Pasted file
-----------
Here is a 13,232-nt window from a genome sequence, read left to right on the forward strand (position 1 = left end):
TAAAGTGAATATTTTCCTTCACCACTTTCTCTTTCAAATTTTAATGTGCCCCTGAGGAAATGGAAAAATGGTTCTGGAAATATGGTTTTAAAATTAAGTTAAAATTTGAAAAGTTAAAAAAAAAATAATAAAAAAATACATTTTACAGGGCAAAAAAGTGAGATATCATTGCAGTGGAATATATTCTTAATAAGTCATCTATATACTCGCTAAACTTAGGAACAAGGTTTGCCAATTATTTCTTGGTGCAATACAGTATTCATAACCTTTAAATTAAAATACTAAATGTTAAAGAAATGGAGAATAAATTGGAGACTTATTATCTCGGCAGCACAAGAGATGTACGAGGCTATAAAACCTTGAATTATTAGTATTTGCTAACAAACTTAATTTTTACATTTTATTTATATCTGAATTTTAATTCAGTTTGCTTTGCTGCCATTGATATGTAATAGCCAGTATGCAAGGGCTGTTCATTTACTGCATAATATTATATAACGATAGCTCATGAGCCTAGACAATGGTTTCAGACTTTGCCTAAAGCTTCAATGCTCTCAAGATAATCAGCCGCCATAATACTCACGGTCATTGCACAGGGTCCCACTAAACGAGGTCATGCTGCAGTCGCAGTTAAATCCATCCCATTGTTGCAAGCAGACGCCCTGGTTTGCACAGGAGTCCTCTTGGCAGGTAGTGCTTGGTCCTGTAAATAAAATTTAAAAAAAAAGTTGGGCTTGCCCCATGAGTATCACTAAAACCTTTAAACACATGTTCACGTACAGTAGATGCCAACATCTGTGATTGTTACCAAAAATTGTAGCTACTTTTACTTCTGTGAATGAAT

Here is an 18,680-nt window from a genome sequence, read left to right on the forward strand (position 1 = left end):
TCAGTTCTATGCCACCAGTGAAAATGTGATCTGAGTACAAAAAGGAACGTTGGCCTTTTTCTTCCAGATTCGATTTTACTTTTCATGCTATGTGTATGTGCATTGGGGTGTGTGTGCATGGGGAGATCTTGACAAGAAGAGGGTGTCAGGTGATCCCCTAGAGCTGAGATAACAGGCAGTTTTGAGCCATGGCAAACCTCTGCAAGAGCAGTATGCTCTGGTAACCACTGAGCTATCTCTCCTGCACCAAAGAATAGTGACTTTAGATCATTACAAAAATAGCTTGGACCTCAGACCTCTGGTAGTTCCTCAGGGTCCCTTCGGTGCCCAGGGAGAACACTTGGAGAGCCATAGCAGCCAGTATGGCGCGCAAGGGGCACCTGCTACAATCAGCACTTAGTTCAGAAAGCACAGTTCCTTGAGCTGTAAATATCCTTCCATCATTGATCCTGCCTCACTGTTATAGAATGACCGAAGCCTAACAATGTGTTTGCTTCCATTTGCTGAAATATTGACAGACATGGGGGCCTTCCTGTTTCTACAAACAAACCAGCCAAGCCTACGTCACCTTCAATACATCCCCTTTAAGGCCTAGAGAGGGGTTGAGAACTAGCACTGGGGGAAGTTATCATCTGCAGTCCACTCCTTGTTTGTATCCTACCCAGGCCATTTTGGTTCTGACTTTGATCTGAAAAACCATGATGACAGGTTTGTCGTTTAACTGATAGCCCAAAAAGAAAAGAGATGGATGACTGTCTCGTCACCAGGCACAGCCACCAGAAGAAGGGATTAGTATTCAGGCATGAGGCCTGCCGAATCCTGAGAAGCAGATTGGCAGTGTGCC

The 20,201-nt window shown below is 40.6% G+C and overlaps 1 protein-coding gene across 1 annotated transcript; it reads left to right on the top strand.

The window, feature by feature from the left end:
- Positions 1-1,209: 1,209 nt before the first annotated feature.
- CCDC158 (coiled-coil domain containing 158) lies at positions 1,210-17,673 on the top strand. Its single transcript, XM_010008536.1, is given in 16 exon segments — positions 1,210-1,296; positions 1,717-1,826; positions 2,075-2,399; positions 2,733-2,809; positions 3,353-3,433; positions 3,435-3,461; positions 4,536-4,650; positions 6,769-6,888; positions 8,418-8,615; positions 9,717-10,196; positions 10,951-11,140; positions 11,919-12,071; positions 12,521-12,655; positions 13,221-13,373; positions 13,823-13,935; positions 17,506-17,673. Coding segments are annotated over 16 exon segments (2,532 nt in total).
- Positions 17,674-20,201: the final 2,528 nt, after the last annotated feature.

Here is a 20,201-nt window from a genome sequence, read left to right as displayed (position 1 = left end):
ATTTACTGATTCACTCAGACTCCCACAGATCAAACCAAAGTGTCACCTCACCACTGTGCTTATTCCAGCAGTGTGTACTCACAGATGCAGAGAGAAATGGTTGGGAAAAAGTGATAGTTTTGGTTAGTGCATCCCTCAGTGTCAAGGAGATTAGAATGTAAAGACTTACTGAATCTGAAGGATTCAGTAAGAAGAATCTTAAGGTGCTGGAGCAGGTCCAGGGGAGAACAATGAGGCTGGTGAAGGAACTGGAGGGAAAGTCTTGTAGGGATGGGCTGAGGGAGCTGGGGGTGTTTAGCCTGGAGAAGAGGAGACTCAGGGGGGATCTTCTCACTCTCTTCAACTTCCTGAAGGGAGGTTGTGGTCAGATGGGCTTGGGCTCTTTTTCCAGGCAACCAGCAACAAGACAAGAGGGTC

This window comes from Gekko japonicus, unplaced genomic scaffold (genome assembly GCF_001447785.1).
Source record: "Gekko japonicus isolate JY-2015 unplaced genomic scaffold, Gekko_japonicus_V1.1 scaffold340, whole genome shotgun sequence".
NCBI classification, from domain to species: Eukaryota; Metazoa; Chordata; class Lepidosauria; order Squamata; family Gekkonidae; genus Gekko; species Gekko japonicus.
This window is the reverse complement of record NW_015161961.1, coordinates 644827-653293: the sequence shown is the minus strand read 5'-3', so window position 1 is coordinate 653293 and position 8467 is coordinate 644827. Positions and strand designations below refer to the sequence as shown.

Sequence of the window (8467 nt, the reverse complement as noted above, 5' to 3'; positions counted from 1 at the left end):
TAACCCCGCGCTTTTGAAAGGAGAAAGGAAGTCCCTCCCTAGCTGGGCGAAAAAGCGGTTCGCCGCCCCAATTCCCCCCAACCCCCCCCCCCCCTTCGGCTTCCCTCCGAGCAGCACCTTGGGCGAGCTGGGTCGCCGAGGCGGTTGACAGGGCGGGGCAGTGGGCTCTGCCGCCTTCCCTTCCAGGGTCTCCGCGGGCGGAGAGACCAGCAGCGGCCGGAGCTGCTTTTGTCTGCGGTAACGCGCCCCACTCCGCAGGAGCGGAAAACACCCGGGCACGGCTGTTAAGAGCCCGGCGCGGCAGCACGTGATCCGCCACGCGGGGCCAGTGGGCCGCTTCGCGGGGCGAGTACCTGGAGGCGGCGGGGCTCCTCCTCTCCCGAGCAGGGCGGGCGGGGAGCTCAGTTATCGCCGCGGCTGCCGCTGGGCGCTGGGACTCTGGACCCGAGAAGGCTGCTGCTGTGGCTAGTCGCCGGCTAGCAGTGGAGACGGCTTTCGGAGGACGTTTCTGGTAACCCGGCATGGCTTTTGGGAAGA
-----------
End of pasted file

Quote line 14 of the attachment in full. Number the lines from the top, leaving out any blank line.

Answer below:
NCBI classification, from domain to species: Eukaryota; Metazoa; Chordata; class Lepidosauria; order Squamata; family Gekkonidae; genus Gekko; species Gekko japonicus.